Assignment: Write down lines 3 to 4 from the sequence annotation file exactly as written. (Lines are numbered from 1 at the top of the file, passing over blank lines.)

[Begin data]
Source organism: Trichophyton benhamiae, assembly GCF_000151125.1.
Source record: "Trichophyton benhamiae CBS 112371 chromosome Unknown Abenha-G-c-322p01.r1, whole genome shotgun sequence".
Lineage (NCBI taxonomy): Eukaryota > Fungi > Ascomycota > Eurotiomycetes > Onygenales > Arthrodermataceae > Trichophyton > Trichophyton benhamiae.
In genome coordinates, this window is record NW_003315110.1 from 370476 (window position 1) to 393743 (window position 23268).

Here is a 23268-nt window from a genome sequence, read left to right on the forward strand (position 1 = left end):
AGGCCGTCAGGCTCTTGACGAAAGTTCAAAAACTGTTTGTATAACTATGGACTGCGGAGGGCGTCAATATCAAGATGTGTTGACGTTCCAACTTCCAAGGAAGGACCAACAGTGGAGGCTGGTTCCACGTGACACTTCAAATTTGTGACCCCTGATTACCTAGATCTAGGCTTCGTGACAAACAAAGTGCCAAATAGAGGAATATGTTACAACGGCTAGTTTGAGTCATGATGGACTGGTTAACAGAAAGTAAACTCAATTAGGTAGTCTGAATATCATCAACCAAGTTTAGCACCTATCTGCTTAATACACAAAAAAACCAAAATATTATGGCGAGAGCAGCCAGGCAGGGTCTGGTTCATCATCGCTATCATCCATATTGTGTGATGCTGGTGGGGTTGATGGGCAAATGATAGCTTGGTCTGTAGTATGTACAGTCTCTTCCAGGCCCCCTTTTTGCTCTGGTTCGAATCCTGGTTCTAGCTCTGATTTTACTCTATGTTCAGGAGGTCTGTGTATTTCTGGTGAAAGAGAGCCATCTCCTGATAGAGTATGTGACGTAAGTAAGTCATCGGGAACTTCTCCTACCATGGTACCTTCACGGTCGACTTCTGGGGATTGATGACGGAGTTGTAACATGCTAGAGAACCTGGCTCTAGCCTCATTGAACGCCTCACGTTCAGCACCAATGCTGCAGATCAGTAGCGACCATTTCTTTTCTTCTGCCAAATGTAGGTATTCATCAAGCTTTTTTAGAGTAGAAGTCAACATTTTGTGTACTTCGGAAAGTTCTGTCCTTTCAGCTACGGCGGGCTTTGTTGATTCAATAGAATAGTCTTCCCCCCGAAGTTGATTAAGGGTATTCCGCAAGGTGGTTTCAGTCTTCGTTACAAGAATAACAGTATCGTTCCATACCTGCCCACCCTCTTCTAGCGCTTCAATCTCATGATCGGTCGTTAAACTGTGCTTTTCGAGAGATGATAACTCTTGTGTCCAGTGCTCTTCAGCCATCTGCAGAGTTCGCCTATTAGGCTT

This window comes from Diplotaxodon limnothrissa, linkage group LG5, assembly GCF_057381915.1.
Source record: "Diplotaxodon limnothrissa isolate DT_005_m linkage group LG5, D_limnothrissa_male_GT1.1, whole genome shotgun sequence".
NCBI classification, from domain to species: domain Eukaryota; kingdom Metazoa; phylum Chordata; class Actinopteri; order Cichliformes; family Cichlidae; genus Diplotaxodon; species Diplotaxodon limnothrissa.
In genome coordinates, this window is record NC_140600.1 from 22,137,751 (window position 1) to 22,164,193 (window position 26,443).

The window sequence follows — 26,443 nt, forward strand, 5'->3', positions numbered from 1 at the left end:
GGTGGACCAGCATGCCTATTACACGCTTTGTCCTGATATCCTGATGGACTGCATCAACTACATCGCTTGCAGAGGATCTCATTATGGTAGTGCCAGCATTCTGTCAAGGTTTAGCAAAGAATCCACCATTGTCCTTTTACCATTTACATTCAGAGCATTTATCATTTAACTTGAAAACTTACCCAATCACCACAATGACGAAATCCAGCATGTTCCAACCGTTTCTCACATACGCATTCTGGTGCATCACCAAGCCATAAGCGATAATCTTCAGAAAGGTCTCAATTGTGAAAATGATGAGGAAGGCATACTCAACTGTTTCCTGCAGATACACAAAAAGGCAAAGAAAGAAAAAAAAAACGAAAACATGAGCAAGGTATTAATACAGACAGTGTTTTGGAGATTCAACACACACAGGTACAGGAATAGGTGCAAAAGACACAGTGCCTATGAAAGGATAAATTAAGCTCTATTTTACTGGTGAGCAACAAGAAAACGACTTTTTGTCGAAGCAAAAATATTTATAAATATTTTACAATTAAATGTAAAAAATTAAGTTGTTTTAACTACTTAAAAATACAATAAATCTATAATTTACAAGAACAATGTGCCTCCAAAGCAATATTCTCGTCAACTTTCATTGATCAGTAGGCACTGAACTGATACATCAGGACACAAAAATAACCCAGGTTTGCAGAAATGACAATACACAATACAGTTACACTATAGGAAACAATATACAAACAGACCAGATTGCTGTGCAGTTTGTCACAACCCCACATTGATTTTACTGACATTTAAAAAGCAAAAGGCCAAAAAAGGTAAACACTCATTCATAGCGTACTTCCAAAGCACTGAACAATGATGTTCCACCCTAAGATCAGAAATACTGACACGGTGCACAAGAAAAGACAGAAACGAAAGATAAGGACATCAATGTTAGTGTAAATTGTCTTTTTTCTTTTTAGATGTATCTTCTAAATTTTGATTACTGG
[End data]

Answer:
Lineage (NCBI taxonomy): Eukaryota > Fungi > Ascomycota > Eurotiomycetes > Onygenales > Arthrodermataceae > Trichophyton > Trichophyton benhamiae.
In genome coordinates, this window is record NW_003315110.1 from 370476 (window position 1) to 393743 (window position 23268).